In the aftermath of Canada’s 44th federal election, the Conservative party is at a crossroads. Under two successive leaders, Andrew Scheer and Erin O’Toole, it has attempted to rebuild its fabled “big tent,” and failed.
That tent has taken different forms over the years. From 1984 to 1993, with party leader Brian Mulroney in the Prime Minister’s Office, it was composed of an amalgam of Quebec nationalists, Ontario Red Tories and Western fiscal hawks. From 2006 to 2015, with Stephen Harper at the helm and in power, it comprised a microtargeted mix of suburban and exurban Ontario families, “bleu Québécois,” and the Western remains of the Reform Party.
In both cases, however, the tent wasn’t the only factor for Conservative success. Other elements included fatigue with previous Liberal administrations, and weak Liberal leaders. In 1988, Canadians rallied to the grand cause of free trade; in 2011, a split in the progressive vote allowed the Conservatives to conquer the 905 area surrounding Toronto. And in both cases, the party was headed by two strong leaders, one who excelled at cultivating caucus loyalty, the other a master tactician and strategist.
It is fair to say that neither Scheer nor O’Toole is cast in either mould. But the failings of the Tories cannot be laid solely at the feet of the messenger; the message is also the problem. As in 1993, the party is divided and struggling to define itself. Is it in favour of carbon pricing, or does it not believe climate change is real? Is it going to ban assault-style weapons, or keep them around? Is it a party of fiscal prudence, or post-pandemic largesse?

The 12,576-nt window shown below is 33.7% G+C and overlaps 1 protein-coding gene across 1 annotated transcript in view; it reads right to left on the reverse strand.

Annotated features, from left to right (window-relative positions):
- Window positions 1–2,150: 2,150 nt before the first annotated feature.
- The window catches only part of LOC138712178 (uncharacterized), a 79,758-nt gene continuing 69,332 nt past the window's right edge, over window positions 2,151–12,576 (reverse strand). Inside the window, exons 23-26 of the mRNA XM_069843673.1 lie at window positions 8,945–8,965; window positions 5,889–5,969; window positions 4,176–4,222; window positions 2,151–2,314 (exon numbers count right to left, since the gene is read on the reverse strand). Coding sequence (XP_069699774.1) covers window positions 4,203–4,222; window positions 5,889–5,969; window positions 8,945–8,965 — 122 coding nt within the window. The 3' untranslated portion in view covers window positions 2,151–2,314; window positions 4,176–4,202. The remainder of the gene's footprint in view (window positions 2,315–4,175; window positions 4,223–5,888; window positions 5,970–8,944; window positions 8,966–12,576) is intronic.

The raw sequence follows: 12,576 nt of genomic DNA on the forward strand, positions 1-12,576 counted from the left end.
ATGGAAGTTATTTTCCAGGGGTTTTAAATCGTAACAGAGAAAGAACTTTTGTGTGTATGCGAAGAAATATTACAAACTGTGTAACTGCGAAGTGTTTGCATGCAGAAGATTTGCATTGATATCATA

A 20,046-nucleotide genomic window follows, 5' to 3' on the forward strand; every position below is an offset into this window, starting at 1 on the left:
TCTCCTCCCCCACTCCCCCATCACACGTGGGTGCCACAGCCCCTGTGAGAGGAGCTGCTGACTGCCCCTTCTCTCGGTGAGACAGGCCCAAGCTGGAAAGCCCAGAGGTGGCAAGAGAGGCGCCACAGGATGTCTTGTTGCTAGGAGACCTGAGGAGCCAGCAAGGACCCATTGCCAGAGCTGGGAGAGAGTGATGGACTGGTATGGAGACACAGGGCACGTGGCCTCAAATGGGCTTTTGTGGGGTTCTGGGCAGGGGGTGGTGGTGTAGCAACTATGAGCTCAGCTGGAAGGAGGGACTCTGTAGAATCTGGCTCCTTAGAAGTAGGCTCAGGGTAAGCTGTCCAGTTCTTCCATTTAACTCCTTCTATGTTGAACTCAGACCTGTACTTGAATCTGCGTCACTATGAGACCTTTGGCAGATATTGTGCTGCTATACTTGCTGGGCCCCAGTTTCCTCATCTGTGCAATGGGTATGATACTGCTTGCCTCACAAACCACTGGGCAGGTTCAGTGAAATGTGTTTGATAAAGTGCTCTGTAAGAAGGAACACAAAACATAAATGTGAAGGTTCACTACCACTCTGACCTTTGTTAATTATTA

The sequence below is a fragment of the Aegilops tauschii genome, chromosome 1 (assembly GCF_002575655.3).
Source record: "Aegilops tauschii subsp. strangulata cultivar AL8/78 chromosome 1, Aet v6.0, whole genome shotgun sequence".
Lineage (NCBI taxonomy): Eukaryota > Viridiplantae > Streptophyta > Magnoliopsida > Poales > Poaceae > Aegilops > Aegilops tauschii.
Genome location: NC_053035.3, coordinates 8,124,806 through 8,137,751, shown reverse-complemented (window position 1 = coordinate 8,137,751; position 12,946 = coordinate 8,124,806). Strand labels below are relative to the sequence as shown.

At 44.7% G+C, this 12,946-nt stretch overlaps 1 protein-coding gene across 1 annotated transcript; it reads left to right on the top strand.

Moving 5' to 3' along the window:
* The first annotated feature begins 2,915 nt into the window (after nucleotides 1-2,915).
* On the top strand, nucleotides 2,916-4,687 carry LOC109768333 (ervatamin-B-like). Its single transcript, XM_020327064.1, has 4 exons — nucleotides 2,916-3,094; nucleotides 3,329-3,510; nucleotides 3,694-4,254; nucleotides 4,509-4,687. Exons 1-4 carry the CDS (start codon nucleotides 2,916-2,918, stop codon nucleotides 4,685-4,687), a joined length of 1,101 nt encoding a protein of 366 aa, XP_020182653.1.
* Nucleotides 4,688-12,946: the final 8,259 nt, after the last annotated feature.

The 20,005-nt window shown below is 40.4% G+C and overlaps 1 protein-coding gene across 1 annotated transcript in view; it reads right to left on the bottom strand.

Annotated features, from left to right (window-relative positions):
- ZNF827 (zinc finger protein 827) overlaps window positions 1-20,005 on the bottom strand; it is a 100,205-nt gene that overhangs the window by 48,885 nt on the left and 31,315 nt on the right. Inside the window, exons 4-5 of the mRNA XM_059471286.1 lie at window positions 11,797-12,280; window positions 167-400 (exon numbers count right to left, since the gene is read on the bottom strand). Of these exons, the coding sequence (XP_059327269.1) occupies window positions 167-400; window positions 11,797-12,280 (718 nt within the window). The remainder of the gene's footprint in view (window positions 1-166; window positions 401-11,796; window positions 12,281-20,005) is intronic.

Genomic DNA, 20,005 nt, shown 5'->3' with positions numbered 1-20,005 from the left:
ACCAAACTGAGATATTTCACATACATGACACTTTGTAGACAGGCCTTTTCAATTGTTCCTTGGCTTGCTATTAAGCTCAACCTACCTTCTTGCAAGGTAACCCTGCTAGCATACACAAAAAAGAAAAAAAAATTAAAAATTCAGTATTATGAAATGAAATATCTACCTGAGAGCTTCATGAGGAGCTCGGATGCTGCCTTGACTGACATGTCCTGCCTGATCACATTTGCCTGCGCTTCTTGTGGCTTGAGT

A political party is not an all-you-can-eat buffet. The more choices on offer, the greater the likelihood they will be bland and unappetizing, since it is impossible to cook every dish equally well, or appeal to every type of palate. The party needs a signature dish, a recognizable menu, and most importantly, an authentic atmosphere. A French bistro that suddenly offers takeout sushi is not what patrons — or voters — want. They don’t trust the chef to make what he does not know.
Thus, when O’Toole morphed from right-wing leadership candidate to centrist party leader, he was doomed to fail. Things looked bright for a while, but voters caught on. O’Toole flip-flopped on the gun issue, could not explain his carbon savings account policy in fewer than 1,000 words, and tried to out-nationalize Quebec nationalists. Voters were left wondering what the party really stood for, and who he really was. And now the party is left wondering what to try next, after its latest attempt at reinvention has failed.